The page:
Monitoring traffic using NetFlow


GroundWork includes NeDi, an open source project for network discovery and monitoring.

The information on this page can be used when you want to monitor traffic using NetFlow. NetFlow is a sampling systems for network traffic and can detect problems and traffic congestion issues. You direct NetFlow producers to send to NetFlow collectors. GroundWork Monitor is a NetFlow collector. NeDi monitors and graphs the flows. The steps in this document show how to set up the collector with nfdump. The nfdump tools collect and process NetFlow data on the command line. Then setting up a policy allows you to monitor the flows. The flowi is set to run in 7.2.1 regardless and the feeder is deprecated in favor of the NeDi connector.




1.0 NeDi Traffic Monitoring

1.1 nfdump Package

The nfdump package has to be installed and running. You need to add the directories where nfdump files are placed to the nedi.conf. A logical NetFlow configuration is needed to accurately see the traffic you need to monitor - typically it is not possible to see traffic that traverses between hosts inside the network, only across firewalls, as this is where the NetFlow sources are set up.

You can also set up packet capture with nfdump. If you do so on spanning ports, you can then see more traffic, typically that between hosts. Note that storage requirements go up if you do this.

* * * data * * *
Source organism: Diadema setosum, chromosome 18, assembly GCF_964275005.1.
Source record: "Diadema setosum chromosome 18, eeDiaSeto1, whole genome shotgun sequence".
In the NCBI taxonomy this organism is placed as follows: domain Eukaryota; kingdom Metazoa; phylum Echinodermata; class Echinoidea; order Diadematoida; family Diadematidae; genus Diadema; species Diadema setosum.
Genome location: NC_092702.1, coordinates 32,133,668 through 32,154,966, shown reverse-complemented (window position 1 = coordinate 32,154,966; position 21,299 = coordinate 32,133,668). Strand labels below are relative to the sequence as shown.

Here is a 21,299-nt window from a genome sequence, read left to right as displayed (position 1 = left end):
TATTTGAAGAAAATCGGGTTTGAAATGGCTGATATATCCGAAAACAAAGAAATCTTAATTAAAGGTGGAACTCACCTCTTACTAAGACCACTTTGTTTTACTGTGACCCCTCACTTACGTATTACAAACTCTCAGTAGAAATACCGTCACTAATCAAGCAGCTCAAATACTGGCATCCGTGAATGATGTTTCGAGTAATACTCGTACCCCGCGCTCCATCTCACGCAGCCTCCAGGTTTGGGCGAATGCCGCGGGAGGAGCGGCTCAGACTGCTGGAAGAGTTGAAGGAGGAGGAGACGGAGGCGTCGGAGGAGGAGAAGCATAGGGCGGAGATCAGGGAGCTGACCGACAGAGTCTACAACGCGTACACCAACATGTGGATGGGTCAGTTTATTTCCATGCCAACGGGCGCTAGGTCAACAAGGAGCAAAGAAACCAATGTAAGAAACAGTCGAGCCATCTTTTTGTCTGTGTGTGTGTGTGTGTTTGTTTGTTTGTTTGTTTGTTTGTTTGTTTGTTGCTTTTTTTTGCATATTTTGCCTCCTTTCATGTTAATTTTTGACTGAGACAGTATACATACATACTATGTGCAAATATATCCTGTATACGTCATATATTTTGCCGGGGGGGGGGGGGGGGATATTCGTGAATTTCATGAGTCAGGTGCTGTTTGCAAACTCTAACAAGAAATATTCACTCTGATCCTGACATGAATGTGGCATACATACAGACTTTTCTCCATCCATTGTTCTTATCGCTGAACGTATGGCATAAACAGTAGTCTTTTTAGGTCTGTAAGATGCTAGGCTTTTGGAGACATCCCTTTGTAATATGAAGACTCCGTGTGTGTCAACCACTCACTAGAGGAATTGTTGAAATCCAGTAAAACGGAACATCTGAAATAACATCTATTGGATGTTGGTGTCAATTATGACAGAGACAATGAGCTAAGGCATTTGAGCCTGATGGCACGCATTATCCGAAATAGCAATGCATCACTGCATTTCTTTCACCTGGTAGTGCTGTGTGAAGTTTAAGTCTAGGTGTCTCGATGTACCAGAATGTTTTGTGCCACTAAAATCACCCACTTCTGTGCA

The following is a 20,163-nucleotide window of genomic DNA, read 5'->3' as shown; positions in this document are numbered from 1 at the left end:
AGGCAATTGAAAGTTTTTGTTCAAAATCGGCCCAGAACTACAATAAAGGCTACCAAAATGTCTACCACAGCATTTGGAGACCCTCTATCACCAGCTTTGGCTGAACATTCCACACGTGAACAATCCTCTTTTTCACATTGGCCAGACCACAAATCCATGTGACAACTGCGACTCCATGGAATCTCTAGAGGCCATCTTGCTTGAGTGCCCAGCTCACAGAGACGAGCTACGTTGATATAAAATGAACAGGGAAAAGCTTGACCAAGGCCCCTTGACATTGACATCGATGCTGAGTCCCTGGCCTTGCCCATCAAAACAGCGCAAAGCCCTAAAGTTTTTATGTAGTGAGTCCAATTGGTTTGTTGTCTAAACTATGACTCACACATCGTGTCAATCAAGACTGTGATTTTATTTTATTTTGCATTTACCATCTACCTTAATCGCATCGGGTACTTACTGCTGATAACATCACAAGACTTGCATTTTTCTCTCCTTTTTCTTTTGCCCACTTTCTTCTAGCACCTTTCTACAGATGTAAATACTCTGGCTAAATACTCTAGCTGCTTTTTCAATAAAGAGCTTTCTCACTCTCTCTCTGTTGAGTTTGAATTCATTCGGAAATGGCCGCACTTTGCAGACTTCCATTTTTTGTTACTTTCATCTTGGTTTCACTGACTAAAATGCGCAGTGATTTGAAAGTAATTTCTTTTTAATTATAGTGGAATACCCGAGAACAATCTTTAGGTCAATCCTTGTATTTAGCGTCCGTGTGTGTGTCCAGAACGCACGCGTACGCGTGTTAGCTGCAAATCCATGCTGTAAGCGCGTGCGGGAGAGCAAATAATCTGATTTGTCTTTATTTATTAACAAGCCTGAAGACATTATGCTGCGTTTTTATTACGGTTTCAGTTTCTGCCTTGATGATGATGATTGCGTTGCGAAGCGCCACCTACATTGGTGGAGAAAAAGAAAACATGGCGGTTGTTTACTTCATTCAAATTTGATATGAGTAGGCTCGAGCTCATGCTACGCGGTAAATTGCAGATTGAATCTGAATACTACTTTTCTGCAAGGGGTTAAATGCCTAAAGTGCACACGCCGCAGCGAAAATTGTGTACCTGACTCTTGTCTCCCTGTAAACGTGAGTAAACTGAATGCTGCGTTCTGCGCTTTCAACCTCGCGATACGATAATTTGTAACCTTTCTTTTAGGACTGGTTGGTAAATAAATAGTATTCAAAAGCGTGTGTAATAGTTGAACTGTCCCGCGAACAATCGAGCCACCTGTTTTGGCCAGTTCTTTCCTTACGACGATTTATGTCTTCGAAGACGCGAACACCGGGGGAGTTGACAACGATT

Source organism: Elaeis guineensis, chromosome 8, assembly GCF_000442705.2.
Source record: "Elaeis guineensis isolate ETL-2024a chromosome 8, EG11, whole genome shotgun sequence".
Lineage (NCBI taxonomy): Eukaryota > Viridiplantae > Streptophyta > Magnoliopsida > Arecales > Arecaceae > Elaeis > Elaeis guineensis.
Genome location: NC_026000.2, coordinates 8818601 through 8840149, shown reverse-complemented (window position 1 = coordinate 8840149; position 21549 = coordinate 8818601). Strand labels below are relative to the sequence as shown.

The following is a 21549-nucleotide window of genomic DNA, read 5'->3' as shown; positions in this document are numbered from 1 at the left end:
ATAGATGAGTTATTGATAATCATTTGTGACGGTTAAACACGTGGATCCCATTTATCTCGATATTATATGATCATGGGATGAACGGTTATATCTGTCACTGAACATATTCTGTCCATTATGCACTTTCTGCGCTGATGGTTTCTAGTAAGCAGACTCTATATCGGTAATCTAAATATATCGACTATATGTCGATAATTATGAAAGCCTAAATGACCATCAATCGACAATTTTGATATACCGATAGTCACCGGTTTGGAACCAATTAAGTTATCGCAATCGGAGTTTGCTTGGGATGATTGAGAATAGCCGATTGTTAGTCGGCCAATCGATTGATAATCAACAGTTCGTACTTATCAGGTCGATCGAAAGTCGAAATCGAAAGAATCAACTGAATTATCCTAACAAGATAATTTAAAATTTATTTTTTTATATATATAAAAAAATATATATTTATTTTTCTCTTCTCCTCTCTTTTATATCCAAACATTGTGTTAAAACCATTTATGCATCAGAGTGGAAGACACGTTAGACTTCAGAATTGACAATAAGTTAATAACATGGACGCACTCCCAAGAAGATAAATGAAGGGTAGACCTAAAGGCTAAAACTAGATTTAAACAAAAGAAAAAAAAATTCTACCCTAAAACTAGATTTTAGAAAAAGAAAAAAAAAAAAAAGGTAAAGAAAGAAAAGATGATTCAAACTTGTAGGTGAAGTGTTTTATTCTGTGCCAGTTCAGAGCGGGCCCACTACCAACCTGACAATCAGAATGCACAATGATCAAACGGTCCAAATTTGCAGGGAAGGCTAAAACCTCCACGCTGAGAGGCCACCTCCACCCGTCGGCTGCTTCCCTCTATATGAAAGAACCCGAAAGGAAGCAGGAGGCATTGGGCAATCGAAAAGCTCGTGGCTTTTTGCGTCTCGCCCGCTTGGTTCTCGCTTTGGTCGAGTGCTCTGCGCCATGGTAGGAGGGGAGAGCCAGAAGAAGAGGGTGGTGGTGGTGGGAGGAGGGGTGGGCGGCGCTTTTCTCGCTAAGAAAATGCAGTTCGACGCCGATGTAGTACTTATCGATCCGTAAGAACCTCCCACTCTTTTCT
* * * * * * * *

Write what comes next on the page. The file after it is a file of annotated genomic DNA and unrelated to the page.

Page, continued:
First create your device directories. For NeDi to work well, each device needs one, and the default is here:


So for example if you wanted to get flows from a device named "router1" you would type:

su - nagios
mkdir /usr/local/groundwork/common/var/nfdump/router1

You can limit the data collected automatically:

nfexpire -s2G -u  /usr/local/groundwork/common/var/nfdump/router1

That will keep up to 2GB of data in the device directory.

Run the collector:

nfcapd -e -w -D -j -l /usr/local/groundwork/common/var/nfdump/router1 -p 2055

You can run it on any port, just match the firewall rules and the config of the NetFlow device (match where it is sending flows - system and port). Demo4 uses 2055.

1.3 Policy Setup

Setting up a policy involves using Nodes-Traffic to find a filter, then showing it. That will add the little Gold Shield of policy to the page next to the filter text box. If you know tcpdump syntax, you can add to the filter or skip this step and go right to Policy, but it makes it easy. Just click the shield and the policy is added.

The Policy page has a list of the policies. These are divided into classes, and the traffic class can be matched with "sp%" in filters. You can set traffic policy thresholds with bytes or flows.

In order to trigger the policy as an event, select Events as the Alert action to take.

Also, be sure flowi is running in the crontab every few mins:

*/5 * * * * sleep 30;/usr/local/groundwork/nedi/ > /usr/local/groundwork/common/var/log/nedi/flowi-`date +\%H`.run

If you set up the feeder, the policy alerts will show up as services under localhost.

1.4 Monitoring

To set up monitoring, you need to add devices to monitoring in NeDi. Make a device filter and click Monitor in the filter bar on the right. That will add the devices to monitoring.

Make sure moni is running too. We need to add it to supervise. You can start it with System Services (if enabled in nedi.conf)

Start it with:

/usr/local/groundwork/nedi/ -D

Note: Moni is running in 7.2.1 too, so no need to start it.


nedi nedi Delete
netflow netflow Delete
cloudhub cloudhub Delete
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